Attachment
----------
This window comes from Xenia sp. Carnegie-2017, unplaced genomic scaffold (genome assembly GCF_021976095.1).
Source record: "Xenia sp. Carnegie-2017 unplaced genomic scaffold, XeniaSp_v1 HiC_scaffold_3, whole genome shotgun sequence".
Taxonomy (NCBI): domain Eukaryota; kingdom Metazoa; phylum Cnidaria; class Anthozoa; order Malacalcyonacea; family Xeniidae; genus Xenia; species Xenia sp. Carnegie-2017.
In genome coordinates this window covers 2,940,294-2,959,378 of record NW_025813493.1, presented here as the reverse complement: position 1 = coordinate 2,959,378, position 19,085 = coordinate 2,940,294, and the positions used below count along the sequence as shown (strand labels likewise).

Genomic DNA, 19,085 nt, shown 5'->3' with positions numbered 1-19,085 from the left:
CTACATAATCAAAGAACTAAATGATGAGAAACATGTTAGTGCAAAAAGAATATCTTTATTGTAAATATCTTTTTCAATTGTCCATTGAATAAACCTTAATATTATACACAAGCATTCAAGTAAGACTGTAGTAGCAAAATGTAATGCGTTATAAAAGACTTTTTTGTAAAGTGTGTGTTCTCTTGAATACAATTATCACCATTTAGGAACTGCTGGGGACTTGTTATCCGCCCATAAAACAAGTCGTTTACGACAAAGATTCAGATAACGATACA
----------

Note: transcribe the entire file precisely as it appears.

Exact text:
This window comes from Xenia sp. Carnegie-2017, unplaced genomic scaffold (genome assembly GCF_021976095.1).
Source record: "Xenia sp. Carnegie-2017 unplaced genomic scaffold, XeniaSp_v1 HiC_scaffold_3, whole genome shotgun sequence".
Taxonomy (NCBI): domain Eukaryota; kingdom Metazoa; phylum Cnidaria; class Anthozoa; order Malacalcyonacea; family Xeniidae; genus Xenia; species Xenia sp. Carnegie-2017.
In genome coordinates this window covers 2,940,294-2,959,378 of record NW_025813493.1, presented here as the reverse complement: position 1 = coordinate 2,959,378, position 19,085 = coordinate 2,940,294, and the positions used below count along the sequence as shown (strand labels likewise).

Genomic DNA, 19,085 nt, shown 5'->3' with positions numbered 1-19,085 from the left:
CTACATAATCAAAGAACTAAATGATGAGAAACATGTTAGTGCAAAAAGAATATCTTTATTGTAAATATCTTTTTCAATTGTCCATTGAATAAACCTTAATATTATACACAAGCATTCAAGTAAGACTGTAGTAGCAAAATGTAATGCGTTATAAAAGACTTTTTTGTAAAGTGTGTGTTCTCTTGAATACAATTATCACCATTTAGGAACTGCTGGGGACTTGTTATCCGCCCATAAAACAAGTCGTTTACGACAAAGATTCAGATAACGATACA